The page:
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post #9 of 15 (permalink) Old 10-16-2015, 04:28 PM
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cool tank. once the plants are starting to grow, it will look much better. Good idea about prefilter sponge. I use those myself, and makes cleaning the filter much easier, and less frequent.

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post #10 of 15 (permalink) Old 10-16-2015, 04:43 PM Thread Starter
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I had two goals with the sponge. One was keeping sand etc out of the filter and two was less frequent maintenance of the canister. I still have some work to do with the filter. Right now I have a black sponge made for the filter in the very bottom and then everything else is floss cartridges made by penn plax. I am ditching the floss but for what I havent decided. I am leaning toward scotch brite pot scrubbers in the middle and nylon pot scrubbers in the top chamber. My understanding is the nylon scrubbies work best in trickle flow systems as wet dry media. I dont know yet what I will do. I figure I have 30 days or so to decide.

One toy I also added was a finnex HC-810M heater controller and alarm. I am finding though that my lights are setting off the alarm for some reason and causing the controller to bounce around power on and off. I had the missus unplug the heater for now. I need to find a solution for this as our house gets really cool in the winter.
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post #11 of 15 (permalink) Old 10-16-2015, 04:49 PM
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the controller probably gets some "spill of electromagnetic flow" from the light, or whatever interference between them.
Use a different outlet for heater/controller, and put a little bit apart from the outlet of the lights.
OR, Use a surge power cord for the controller, that will filter the noise from the light. Can't see any other reason to make it resetting.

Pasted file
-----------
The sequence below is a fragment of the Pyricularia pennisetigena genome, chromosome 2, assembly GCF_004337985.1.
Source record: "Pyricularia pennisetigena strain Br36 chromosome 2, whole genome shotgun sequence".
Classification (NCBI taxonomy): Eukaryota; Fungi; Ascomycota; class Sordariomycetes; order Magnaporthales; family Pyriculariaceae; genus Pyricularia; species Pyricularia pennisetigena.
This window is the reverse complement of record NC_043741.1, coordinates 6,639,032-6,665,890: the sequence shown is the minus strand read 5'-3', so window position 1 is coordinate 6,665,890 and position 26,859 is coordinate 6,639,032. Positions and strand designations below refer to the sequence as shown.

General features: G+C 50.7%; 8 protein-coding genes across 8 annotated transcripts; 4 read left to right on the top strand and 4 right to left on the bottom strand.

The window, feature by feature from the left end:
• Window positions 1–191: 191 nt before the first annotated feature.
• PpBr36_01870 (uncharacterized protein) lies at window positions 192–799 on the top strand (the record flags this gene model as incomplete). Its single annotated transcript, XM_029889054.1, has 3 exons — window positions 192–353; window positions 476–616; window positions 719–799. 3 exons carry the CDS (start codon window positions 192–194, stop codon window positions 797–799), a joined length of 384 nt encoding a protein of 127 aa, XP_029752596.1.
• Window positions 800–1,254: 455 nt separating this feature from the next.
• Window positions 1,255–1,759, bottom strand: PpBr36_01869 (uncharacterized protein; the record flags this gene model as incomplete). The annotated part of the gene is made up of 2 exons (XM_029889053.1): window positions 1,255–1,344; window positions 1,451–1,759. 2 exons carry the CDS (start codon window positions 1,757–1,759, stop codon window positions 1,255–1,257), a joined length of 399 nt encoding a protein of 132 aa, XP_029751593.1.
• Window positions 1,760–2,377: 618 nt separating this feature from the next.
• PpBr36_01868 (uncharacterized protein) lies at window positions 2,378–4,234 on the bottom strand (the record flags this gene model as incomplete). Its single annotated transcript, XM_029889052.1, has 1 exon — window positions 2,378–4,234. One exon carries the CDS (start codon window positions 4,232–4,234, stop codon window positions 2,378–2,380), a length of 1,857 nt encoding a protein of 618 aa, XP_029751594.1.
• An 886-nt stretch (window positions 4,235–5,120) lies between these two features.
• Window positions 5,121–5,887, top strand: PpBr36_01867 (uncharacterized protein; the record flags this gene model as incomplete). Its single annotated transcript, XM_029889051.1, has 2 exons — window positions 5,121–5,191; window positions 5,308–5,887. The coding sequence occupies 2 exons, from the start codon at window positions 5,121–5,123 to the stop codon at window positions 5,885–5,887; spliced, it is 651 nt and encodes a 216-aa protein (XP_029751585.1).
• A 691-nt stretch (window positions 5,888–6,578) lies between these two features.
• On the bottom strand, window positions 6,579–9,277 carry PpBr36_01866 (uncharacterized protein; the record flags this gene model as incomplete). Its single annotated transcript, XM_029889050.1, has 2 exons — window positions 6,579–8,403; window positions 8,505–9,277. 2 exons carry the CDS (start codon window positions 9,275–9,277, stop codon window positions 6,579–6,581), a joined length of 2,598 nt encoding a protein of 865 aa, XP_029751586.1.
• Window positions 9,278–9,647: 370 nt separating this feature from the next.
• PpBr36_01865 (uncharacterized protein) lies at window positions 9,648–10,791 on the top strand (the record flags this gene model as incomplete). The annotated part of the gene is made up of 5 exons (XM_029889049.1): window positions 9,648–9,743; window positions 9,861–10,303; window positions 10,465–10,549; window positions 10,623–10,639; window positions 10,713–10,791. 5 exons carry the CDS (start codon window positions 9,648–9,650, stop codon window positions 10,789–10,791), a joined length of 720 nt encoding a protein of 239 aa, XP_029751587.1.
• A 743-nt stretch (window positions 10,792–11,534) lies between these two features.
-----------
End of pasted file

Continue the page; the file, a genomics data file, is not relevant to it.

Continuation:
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post #12 of 15 (permalink) Old 10-16-2015, 05:13 PM Thread Starter
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Thats good thinking. I will move the controller to another outlet. The sensor is down near the substrate as far from the light as it can get so not many options there.
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post #13 of 15 (permalink) Old 10-16-2015, 05:20 PM
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the sensor itself probably is not a problem. just the controller. You can even try to wrap it in an aluminium foil, and check if that solves the problem. Moving it 5-10" from the outlet of the light can also solve the problem.

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post #14 of 15 (permalink) Old 10-16-2015, 05:36 PM Thread Starter
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Who would think a light would affect the controller and I wonder why the controller isn't shielded in some way if it is susceptible to spurious radiation?
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post #15 of 15 (permalink) Old 11-02-2015, 07:52 PM Thread Starter
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This tank has been dismantled and the plants moved to my 75G.